Great post Bret. I’ve been thinking about this a lot lately. As I approach heavier weights in my lifts, I start to wonder how much benefit there is to increased weight vs the risk, and then I start thinking of the alternatives. For someone who’s younger, or who has performance goals, pushing the envelope makes a lot of sense. And for anyone, hitting a PB feels awesome. But at some point, the desire for that PB glory may not be worth the risk of injury that comes with it. At that point, maybe there are options that get us strong(er) without the heavy weight risk. Focus on form, adding a pause, increasing ROM, or even spending some time in a strength endurance rep range might be our preferred choices then.

    Reply
    1. Bret Post author

      Good thoughts Elsbeth. The strength endurance comment is interesting…lately I’ve been wondering if I would increase, maintain, or decrease my muscle mass by just sticking with lighter weight and focusing on increasing my total reps for three sets. Thanks for the comment!

      Reply
      1. Elsbeth Vaino

        Not sure. Most of my clients aren’t interested in mass, so I hadn’t actually given much thought to whether it would reduce mass. I would guess that for mass, you would probably want to spend less time in a strength endurance phase. If your goal is to be the strongest, fittest you can be, then I think it’s an important quality that sometimes gets forgotten.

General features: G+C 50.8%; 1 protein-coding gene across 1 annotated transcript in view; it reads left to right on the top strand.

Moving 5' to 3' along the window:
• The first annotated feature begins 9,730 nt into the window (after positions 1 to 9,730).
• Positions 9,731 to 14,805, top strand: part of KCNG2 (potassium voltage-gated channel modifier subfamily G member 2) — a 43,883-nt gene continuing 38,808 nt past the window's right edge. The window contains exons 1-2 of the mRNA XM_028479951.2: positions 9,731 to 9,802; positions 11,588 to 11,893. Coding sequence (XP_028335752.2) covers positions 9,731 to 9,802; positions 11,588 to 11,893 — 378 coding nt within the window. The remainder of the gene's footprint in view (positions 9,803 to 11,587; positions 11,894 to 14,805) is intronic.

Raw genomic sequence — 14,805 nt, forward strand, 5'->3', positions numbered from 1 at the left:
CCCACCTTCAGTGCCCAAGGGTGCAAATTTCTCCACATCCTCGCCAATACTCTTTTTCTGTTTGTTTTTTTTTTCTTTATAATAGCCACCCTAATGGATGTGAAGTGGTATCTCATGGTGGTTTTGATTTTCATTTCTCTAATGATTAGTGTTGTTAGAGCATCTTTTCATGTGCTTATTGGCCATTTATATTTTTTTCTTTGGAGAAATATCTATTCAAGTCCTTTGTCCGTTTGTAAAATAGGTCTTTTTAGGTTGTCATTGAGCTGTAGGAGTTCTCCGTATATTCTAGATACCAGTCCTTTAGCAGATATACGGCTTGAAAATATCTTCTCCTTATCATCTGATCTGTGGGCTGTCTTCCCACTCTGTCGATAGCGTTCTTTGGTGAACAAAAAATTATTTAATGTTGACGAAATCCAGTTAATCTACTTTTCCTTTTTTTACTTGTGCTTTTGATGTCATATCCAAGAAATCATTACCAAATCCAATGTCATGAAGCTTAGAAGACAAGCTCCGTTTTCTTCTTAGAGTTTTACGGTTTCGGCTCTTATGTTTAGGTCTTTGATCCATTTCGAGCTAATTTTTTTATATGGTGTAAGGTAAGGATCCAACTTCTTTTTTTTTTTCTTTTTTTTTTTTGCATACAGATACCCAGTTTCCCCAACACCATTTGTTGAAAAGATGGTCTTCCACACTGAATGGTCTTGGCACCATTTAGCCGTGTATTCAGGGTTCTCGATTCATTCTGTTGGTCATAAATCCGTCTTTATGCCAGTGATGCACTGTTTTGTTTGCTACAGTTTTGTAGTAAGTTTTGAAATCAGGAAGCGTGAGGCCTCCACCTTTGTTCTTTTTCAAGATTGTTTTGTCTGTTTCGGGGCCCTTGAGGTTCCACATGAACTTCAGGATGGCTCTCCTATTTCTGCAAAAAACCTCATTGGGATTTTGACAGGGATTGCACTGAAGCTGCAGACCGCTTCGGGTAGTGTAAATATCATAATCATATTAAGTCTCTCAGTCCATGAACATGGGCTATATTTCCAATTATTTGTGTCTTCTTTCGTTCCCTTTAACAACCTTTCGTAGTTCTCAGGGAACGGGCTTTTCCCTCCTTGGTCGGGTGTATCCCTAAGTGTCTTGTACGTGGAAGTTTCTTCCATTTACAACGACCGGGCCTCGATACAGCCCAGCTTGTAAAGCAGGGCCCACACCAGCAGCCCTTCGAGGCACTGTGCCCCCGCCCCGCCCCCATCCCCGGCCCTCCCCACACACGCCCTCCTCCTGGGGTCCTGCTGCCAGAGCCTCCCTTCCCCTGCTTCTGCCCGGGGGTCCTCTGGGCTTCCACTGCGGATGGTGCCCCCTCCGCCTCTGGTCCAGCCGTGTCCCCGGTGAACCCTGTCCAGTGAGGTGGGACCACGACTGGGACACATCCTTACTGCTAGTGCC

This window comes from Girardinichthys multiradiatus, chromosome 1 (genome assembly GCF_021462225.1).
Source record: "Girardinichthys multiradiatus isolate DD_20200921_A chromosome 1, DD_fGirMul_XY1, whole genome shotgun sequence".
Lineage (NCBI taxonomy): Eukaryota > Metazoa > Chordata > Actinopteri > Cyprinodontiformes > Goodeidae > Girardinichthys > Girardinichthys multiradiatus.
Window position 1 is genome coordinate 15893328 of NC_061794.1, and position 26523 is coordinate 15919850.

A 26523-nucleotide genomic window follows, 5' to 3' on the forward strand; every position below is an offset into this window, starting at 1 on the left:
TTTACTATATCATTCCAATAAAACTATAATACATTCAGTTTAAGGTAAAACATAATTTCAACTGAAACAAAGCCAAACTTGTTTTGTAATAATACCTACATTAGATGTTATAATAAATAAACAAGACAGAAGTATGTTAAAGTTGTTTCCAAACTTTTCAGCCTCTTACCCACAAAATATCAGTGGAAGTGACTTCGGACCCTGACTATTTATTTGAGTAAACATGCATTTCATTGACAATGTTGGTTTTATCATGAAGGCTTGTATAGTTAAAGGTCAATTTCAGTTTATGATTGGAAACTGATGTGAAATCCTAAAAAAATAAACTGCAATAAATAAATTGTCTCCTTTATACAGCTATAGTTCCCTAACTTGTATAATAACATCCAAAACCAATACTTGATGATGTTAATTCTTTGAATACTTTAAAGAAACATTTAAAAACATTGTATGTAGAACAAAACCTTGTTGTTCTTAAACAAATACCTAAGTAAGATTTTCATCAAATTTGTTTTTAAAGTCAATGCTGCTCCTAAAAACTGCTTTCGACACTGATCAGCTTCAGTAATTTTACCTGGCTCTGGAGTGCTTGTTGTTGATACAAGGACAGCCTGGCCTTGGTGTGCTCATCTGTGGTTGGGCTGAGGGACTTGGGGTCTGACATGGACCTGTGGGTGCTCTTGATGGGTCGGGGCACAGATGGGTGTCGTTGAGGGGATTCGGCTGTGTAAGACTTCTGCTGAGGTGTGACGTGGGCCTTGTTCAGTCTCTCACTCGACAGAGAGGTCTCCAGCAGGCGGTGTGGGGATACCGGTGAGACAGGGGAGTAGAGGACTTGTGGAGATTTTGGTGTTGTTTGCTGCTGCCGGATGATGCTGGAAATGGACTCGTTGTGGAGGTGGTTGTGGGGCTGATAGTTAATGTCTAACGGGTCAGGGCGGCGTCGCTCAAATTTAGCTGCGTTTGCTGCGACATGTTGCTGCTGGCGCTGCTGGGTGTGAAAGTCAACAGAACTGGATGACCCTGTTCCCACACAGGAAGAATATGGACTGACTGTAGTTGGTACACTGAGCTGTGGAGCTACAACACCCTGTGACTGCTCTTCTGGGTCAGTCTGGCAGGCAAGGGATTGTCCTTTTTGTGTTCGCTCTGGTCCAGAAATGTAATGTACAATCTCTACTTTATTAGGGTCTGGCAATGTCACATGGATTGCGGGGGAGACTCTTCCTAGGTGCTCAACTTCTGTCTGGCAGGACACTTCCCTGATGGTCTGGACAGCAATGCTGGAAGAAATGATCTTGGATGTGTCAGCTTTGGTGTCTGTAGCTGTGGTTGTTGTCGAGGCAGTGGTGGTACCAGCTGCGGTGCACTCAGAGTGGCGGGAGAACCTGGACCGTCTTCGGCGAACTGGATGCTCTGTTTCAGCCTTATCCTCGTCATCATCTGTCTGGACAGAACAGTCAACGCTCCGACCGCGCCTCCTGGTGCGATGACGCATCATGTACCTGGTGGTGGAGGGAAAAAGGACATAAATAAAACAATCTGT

Reply
        1. Bret Post author

          I’d tend to agree with you, but some guys have gotten very muscular from high rep protocols. Granted, their doing high reps with loads that most people max with, but I still find it interesting. Thanks Elsbeth!

          Reply
  3. Jon Goodman

    Thanks for this Bret. I agree that often coaches get caught up with progressive overload and continually pushing our clients. Are there any specific cues you use that tell you to tone the training down for a short period of time before amping back up?

    Reply
    1. Bret Post author

      Jon, no need to worry about this for personal training clients in my opinion because you’re right there to make sure their form is perfect. You don’t let their form degrade more than 10% for any lift or you lower the weight. With PT clients we’re always strict. The blog was written more for washed-up meatheads like me ;)

      Does this make sense?

      Reply
  4. Thazae

    Great Post Bret! While reading this I thought a lot about my own routine and how, I too, can get caught up on the meathead side of things. Recently, though, I’ve been taking it back to basics and really focusing on form and attention to detail. Sometimes we need to be reminded that the fundamentals are the foundation and they deserve respect. Thanks again for the post!